Our Own Cinderella

It’s little wonder that Marissa Meyer’s Lunar Chronicles are so popular. I’ve just finished Cinder, and it was not at all what I expected: fresh and original, while gritty and intense.

In this retelling of the classic fairytale, Cinderella–or, as we now know her, Cinder–is dropped into a futuristic setting on the other side of the planet. Oh: She’s also a cyborg. With the help of Dr. Erland (who takes the place of fairy godmothers of old), Cinder must save Prince Kai from marrying Queen Levana, a mysterious Moon-dweller with sinister powers. If she’s too late, Kai’s life will be in jeopardy, and the Earth will soon be at war with Luna. Will Cinder’s intelligence, capability, and snark be enough to get her to the ball in time?

Meyer expertly blends pieces of history, fairy tales, and science fiction to create an original tale with rich history. The parallels are myriad: the Bubonic Plague becomes letumosis, Anastasia Romanov becomes the lost princess of Luna, and attributes of Firefly‘s Kaylee Frye are given to Cinder. (I always loved Kaylee, and I like a female heroine with useful life skills–and what’s more useful than a cyborg who also happens to be the best mechanic in New Beijing?)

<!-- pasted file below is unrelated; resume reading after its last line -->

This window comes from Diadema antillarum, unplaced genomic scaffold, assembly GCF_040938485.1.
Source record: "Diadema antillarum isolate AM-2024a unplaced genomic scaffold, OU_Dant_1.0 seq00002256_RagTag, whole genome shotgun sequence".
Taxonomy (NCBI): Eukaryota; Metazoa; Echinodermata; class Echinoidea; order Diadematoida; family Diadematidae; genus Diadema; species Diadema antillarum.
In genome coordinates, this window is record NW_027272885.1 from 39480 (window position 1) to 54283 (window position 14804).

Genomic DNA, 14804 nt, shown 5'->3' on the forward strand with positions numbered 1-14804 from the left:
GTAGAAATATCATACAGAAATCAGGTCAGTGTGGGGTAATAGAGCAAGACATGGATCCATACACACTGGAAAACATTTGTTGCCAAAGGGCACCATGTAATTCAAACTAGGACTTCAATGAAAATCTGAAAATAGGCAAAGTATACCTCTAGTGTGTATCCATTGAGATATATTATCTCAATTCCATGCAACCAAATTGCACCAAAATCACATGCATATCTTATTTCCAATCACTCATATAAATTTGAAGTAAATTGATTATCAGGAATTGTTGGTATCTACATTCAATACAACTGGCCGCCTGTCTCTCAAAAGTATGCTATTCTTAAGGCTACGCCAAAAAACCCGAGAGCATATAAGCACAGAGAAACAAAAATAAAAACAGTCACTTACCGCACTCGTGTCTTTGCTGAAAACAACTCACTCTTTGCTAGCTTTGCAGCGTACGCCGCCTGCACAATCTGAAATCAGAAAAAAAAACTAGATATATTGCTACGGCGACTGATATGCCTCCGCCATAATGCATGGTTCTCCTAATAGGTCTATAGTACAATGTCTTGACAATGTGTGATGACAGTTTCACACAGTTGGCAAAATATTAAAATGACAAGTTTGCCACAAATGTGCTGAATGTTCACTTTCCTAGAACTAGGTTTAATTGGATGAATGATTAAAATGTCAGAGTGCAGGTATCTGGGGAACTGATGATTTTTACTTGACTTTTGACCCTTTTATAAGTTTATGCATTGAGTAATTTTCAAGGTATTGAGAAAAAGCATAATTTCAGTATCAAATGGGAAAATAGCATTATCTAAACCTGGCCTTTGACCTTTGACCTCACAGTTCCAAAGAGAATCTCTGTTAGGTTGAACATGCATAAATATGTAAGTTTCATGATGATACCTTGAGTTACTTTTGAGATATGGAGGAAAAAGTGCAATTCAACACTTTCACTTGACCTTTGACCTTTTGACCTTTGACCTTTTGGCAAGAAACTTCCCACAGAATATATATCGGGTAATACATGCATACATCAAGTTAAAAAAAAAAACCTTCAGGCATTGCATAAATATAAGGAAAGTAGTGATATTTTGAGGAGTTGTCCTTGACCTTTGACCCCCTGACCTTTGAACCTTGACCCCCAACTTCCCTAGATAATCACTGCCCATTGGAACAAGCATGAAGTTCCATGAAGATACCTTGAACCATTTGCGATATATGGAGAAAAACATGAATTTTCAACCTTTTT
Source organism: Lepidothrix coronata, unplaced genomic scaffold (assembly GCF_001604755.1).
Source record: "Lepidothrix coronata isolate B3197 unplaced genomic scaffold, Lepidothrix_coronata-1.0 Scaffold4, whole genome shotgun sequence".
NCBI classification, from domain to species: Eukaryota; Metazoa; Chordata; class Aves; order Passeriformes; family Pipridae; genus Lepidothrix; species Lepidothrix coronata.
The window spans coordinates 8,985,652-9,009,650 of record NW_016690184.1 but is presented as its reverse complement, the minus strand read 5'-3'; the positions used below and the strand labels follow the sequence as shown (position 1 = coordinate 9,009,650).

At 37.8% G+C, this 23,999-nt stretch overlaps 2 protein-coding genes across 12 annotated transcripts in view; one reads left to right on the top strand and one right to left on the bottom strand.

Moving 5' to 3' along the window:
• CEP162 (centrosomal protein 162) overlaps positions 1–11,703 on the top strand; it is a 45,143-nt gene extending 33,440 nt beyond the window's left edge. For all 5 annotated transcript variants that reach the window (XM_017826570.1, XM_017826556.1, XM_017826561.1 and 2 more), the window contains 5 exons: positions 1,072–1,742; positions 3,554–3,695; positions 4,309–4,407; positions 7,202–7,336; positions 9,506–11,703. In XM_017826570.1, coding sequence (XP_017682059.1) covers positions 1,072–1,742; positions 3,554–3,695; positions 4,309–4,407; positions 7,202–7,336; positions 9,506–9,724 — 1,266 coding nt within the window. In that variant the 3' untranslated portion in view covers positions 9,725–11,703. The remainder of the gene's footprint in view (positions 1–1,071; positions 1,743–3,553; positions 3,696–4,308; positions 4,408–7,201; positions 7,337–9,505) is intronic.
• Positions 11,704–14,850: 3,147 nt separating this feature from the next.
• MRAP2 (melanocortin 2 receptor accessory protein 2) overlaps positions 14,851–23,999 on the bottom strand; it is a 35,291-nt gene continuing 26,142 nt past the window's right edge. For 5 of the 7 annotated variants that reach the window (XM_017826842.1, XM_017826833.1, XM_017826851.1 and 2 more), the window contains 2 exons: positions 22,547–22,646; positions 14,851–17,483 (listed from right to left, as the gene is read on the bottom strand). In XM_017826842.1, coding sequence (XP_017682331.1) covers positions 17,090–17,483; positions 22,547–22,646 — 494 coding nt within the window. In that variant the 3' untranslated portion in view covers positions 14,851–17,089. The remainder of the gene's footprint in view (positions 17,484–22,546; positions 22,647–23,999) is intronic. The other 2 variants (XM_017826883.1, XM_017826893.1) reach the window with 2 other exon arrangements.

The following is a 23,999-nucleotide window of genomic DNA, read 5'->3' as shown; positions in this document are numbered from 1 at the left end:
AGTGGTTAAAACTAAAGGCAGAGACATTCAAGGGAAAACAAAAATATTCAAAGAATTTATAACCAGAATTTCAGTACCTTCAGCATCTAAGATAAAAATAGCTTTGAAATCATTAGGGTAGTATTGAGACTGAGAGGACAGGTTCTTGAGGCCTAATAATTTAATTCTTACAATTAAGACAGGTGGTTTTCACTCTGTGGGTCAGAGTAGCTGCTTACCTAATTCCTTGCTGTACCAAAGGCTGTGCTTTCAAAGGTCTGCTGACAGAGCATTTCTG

While the story is compelling, what’s truly remarkable about this book isn’t it’s tapestry of inspiration; rather, Cinder‘s crowning jewel is its presentation of timely and controversial issues. The Lunar purging of “shells” forces one to contemplate genocide wherever it’s found. The treatment of cyborgs and androids mimics real-life racism, at the same time as raising questions about technology and what it means to be human. Meyer has harnessed the power of literature in the best way possible.

The ending is a satisfying cliffhanger that leaves me needing Scarlet and the rest like I need air. It’s going to be impossible to pace myself!


P.S.: Did you notice the Firefly reference in the title of this post? Did you? Anyone?

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